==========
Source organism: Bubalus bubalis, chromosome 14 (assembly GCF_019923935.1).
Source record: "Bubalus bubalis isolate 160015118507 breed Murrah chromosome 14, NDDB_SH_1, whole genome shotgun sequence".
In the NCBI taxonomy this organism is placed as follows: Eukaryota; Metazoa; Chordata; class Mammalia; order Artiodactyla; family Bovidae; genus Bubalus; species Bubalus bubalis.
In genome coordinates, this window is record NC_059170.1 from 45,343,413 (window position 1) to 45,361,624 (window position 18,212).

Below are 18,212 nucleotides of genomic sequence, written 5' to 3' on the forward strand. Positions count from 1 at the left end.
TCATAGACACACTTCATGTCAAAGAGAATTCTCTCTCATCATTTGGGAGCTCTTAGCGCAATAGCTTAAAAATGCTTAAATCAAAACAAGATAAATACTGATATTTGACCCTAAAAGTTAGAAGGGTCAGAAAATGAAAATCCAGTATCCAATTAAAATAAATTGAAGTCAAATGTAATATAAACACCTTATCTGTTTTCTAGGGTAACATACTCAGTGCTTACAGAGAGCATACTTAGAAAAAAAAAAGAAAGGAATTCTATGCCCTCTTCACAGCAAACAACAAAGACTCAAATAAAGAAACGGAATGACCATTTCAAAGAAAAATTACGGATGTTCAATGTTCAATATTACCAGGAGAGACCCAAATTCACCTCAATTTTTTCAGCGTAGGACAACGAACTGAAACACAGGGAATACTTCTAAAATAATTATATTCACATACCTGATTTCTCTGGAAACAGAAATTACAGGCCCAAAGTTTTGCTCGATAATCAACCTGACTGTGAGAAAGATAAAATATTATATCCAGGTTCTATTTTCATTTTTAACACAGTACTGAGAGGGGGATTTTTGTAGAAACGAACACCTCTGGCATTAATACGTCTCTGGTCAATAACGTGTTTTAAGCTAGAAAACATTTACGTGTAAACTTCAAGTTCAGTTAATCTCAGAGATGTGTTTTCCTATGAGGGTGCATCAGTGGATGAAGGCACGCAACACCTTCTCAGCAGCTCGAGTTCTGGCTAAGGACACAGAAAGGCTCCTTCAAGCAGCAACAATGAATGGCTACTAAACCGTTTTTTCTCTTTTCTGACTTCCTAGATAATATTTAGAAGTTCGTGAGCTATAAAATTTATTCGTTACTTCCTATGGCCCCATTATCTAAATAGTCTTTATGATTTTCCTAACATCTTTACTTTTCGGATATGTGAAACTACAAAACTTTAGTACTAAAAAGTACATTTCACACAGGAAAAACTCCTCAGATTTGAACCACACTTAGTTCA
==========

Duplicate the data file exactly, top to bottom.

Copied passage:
Source organism: Bubalus bubalis, chromosome 14 (assembly GCF_019923935.1).
Source record: "Bubalus bubalis isolate 160015118507 breed Murrah chromosome 14, NDDB_SH_1, whole genome shotgun sequence".
In the NCBI taxonomy this organism is placed as follows: Eukaryota; Metazoa; Chordata; class Mammalia; order Artiodactyla; family Bovidae; genus Bubalus; species Bubalus bubalis.
In genome coordinates, this window is record NC_059170.1 from 45,343,413 (window position 1) to 45,361,624 (window position 18,212).

Below are 18,212 nucleotides of genomic sequence, written 5' to 3' on the forward strand. Positions count from 1 at the left end.
TCATAGACACACTTCATGTCAAAGAGAATTCTCTCTCATCATTTGGGAGCTCTTAGCGCAATAGCTTAAAAATGCTTAAATCAAAACAAGATAAATACTGATATTTGACCCTAAAAGTTAGAAGGGTCAGAAAATGAAAATCCAGTATCCAATTAAAATAAATTGAAGTCAAATGTAATATAAACACCTTATCTGTTTTCTAGGGTAACATACTCAGTGCTTACAGAGAGCATACTTAGAAAAAAAAAAGAAAGGAATTCTATGCCCTCTTCACAGCAAACAACAAAGACTCAAATAAAGAAACGGAATGACCATTTCAAAGAAAAATTACGGATGTTCAATGTTCAATATTACCAGGAGAGACCCAAATTCACCTCAATTTTTTCAGCGTAGGACAACGAACTGAAACACAGGGAATACTTCTAAAATAATTATATTCACATACCTGATTTCTCTGGAAACAGAAATTACAGGCCCAAAGTTTTGCTCGATAATCAACCTGACTGTGAGAAAGATAAAATATTATATCCAGGTTCTATTTTCATTTTTAACACAGTACTGAGAGGGGGATTTTTGTAGAAACGAACACCTCTGGCATTAATACGTCTCTGGTCAATAACGTGTTTTAAGCTAGAAAACATTTACGTGTAAACTTCAAGTTCAGTTAATCTCAGAGATGTGTTTTCCTATGAGGGTGCATCAGTGGATGAAGGCACGCAACACCTTCTCAGCAGCTCGAGTTCTGGCTAAGGACACAGAAAGGCTCCTTCAAGCAGCAACAATGAATGGCTACTAAACCGTTTTTTCTCTTTTCTGACTTCCTAGATAATATTTAGAAGTTCGTGAGCTATAAAATTTATTCGTTACTTCCTATGGCCCCATTATCTAAATAGTCTTTATGATTTTCCTAACATCTTTACTTTTCGGATATGTGAAACTACAAAACTTTAGTACTAAAAAGTACATTTCACACAGGAAAAACTCCTCAGATTTGAACCACACTTAGTTCA